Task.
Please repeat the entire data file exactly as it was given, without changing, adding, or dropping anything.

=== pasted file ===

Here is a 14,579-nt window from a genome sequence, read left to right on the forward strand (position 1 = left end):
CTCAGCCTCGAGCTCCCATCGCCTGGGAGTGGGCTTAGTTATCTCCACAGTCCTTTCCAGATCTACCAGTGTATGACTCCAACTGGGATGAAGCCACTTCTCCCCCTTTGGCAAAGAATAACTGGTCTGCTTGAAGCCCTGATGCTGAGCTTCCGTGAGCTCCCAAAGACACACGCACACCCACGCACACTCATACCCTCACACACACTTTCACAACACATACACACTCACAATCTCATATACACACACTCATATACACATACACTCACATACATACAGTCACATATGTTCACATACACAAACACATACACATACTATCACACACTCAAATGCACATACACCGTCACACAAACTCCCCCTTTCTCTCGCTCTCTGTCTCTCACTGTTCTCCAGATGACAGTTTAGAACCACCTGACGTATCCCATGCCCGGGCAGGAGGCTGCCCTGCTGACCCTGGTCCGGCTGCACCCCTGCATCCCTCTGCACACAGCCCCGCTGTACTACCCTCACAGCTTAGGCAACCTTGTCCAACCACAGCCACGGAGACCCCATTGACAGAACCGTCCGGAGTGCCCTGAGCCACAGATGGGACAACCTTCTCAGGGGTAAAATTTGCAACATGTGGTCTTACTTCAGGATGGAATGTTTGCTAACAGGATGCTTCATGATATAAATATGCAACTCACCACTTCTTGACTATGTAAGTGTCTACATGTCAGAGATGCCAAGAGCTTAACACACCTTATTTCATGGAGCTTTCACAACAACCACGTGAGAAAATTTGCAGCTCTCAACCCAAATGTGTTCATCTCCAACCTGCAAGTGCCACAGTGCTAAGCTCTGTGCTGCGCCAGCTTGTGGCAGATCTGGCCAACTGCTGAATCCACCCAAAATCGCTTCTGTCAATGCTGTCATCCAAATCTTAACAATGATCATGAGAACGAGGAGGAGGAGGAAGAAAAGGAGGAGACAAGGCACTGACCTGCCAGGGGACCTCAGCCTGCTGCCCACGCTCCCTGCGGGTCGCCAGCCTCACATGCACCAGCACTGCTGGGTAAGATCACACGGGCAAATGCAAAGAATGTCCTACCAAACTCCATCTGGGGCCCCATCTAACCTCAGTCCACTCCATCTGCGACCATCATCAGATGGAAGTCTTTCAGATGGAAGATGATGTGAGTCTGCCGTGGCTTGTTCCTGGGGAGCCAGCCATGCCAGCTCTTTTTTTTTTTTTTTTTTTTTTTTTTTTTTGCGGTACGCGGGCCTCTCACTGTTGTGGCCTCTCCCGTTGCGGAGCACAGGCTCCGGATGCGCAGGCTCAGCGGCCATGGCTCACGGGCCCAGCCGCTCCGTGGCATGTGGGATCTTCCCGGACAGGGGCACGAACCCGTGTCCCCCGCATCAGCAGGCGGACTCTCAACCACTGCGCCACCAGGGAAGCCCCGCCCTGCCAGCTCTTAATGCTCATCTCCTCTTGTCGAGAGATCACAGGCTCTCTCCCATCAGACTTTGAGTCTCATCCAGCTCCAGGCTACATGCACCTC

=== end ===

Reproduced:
Here is a 14,579-nt window from a genome sequence, read left to right on the forward strand (position 1 = left end):
CTCAGCCTCGAGCTCCCATCGCCTGGGAGTGGGCTTAGTTATCTCCACAGTCCTTTCCAGATCTACCAGTGTATGACTCCAACTGGGATGAAGCCACTTCTCCCCCTTTGGCAAAGAATAACTGGTCTGCTTGAAGCCCTGATGCTGAGCTTCCGTGAGCTCCCAAAGACACACGCACACCCACGCACACTCATACCCTCACACACACTTTCACAACACATACACACTCACAATCTCATATACACACACTCATATACACATACACTCACATACATACAGTCACATATGTTCACATACACAAACACATACACATACTATCACACACTCAAATGCACATACACCGTCACACAAACTCCCCCTTTCTCTCGCTCTCTGTCTCTCACTGTTCTCCAGATGACAGTTTAGAACCACCTGACGTATCCCATGCCCGGGCAGGAGGCTGCCCTGCTGACCCTGGTCCGGCTGCACCCCTGCATCCCTCTGCACACAGCCCCGCTGTACTACCCTCACAGCTTAGGCAACCTTGTCCAACCACAGCCACGGAGACCCCATTGACAGAACCGTCCGGAGTGCCCTGAGCCACAGATGGGACAACCTTCTCAGGGGTAAAATTTGCAACATGTGGTCTTACTTCAGGATGGAATGTTTGCTAACAGGATGCTTCATGATATAAATATGCAACTCACCACTTCTTGACTATGTAAGTGTCTACATGTCAGAGATGCCAAGAGCTTAACACACCTTATTTCATGGAGCTTTCACAACAACCACGTGAGAAAATTTGCAGCTCTCAACCCAAATGTGTTCATCTCCAACCTGCAAGTGCCACAGTGCTAAGCTCTGTGCTGCGCCAGCTTGTGGCAGATCTGGCCAACTGCTGAATCCACCCAAAATCGCTTCTGTCAATGCTGTCATCCAAATCTTAACAATGATCATGAGAACGAGGAGGAGGAGGAAGAAAAGGAGGAGACAAGGCACTGACCTGCCAGGGGACCTCAGCCTGCTGCCCACGCTCCCTGCGGGTCGCCAGCCTCACATGCACCAGCACTGCTGGGTAAGATCACACGGGCAAATGCAAAGAATGTCCTACCAAACTCCATCTGGGGCCCCATCTAACCTCAGTCCACTCCATCTGCGACCATCATCAGATGGAAGTCTTTCAGATGGAAGATGATGTGAGTCTGCCGTGGCTTGTTCCTGGGGAGCCAGCCATGCCAGCTCTTTTTTTTTTTTTTTTTTTTTTTTTTTTTTGCGGTACGCGGGCCTCTCACTGTTGTGGCCTCTCCCGTTGCGGAGCACAGGCTCCGGATGCGCAGGCTCAGCGGCCATGGCTCACGGGCCCAGCCGCTCCGTGGCATGTGGGATCTTCCCGGACAGGGGCACGAACCCGTGTCCCCCGCATCAGCAGGCGGACTCTCAACCACTGCGCCACCAGGGAAGCCCCGCCCTGCCAGCTCTTAATGCTCATCTCCTCTTGTCGAGAGATCACAGGCTCTCTCCCATCAGACTTTGAGTCTCATCCAGCTCCAGGCTACATGCACCTC